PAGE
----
Impressions of Diablo Immortal: A good smartphone game peppered with F2P nonsense


Impressions of Diablo Immortal: A good smartphone game peppered with F2P nonsense

Willkommen in der Hölle.  Damit meinen wir hauptsächlich das Setting von <em>Diablo Immortal</em>but this phrase could also describe the figurative dislike we have for the new game’s economic choices.”/><figcaption class=

Enlarge / Welcome to hell. That’s what we mean most of the time Diablo immortal‘s take, but that phrase could also describe the figurative dislike we have for the new game’s economic choices.

Activision Blizzard

The best thing about Diablo immortal is that it’s a fun, professionally designed action RPG that lives up to the Diablo name. The new Activision Blizzard game, releasing later Wednesday for iOS and Android and Thursday for Windows PC, immediately impresses as one of the better smartphone-first ARPG games out there. And my 10 hours in his universe have allayed my earlier fears about his production values.

The worst part Diablo immortal is its economy. My pre-release testing of the finished game was characterized by menus and in-game characters selling me new types of “balls”, “stones”, gold and other confusing microtransactions. At best, the game can be enjoyed despite this nonsense.

But the bean counters at Activision Blizzard aren’t ready to offer a one-time purchase Diablo immortal for fair, nagging-free adventure. (Worse, as of press time, the publisher appears to be doubling down on a famous 2012 fiasco.) That’s doubly tragic, because the game is otherwise a fun, smartphone-friendly option for addictive dungeon delving — which put me between recommending one perfect leaves fine smartphone adventure and warning of its grossest aspects.

Driving a crack between the fans

I’ll start with the content of the microtransactions as at least two nations have been banned Diablo immortal from their pre-launch marketplaces. However, the game actually contains “loot boxes” which violate regulations in the Netherlands and Belgium Diablo Immortal’s system differs from popular examples such as the map packs from EA Sports or Fourteen days‘s “Llama” system.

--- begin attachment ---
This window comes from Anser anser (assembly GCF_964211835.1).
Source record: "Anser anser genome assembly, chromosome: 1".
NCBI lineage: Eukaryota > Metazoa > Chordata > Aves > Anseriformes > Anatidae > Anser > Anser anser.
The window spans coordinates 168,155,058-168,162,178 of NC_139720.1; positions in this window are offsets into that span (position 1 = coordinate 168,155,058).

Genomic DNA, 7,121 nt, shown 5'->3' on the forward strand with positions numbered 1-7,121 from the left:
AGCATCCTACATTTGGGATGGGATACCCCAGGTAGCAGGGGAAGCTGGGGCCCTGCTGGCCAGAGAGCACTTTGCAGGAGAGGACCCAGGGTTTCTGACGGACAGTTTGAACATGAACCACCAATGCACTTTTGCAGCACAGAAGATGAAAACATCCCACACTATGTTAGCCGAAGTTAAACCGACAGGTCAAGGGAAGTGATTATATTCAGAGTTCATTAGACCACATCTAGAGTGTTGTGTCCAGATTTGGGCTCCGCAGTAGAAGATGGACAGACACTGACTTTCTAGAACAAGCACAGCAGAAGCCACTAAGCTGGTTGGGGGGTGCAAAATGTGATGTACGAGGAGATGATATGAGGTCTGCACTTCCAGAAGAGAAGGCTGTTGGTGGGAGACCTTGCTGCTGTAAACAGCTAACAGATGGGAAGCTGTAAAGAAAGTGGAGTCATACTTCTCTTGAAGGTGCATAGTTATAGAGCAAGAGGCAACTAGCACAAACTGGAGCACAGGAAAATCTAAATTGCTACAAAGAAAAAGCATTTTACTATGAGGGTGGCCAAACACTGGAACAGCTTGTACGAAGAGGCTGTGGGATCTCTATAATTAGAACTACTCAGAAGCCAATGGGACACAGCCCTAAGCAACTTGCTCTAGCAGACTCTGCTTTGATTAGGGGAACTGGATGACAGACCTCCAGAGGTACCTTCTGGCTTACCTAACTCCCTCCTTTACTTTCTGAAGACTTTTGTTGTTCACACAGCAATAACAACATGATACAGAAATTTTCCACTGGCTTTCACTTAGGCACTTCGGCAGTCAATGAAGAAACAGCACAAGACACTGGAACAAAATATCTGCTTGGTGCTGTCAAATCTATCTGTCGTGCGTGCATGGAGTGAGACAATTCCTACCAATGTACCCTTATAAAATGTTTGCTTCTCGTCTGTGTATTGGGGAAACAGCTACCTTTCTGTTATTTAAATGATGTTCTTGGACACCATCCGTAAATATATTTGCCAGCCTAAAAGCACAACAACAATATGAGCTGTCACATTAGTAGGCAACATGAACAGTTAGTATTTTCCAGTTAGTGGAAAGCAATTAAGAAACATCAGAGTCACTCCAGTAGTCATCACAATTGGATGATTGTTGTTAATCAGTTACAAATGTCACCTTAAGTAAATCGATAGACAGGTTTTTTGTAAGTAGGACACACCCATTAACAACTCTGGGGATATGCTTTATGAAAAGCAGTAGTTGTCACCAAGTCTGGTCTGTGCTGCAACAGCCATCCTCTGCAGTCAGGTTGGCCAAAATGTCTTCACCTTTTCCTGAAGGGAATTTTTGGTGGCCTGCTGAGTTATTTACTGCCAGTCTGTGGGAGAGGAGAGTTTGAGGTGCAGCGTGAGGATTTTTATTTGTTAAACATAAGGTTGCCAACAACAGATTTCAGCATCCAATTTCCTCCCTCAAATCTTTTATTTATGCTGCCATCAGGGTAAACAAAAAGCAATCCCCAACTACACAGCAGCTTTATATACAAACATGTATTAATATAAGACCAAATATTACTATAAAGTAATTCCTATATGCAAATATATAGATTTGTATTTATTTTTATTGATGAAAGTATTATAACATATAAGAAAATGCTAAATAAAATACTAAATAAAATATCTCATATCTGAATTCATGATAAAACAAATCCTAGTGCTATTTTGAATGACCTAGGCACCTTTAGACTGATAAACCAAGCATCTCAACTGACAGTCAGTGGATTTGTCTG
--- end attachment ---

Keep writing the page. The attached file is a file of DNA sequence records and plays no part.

Cash for clothes: a F2P classic.
Enlarge / Cash for clothes: a F2P classic.

Activision Blizzard

Everything below is related to shopping Diablo immortal‘s gameplay and mechanics, not cosmetics. If you like the idea of ​​paying $10 to $15 to dress up your favorite warrior in fancy garb, that’s here too. I believe this type of purchase is aimed at kids, who equate flashier cosmetics in social video games with real-world social impact, but that’s tame compared to some of the stuff I’ve seen in Diablo immortal‘s economy.

The game is linear Diablo III-like introduction eventually takes players to a central city, and its storefronts advertise the entire list of in-game purchases. The loot boxiest of them is the “Elder Rift”, a randomly generated dungeon delve. Players can “guarantee” the number and quality of rewards from each dungeon run based on the number and type of “crests” they throw in the entrance. (When I say “rewards,” I mean things your character can equip for special offensive or defensive abilities. The first one I earned gave all my attacks a 10 percent chance to add an electrical spark that chains to hit other enemies nearby. Stuff like that.) Lower level crests can be earned in-game, while “legendary” crests have to be bought with real money (after players are forced to burn through a free legendary crest).

Imagine a loot chest that requires a 5-10 minute challenge to see the randomly awarded loot inside, and you’ve nailed legendary crests. In honor of Activision Blizzard, if a player elects to use a crest and then either fails an Elder Rift challenge or disconnects from the game’s always-on servers, the crest will be refunded.

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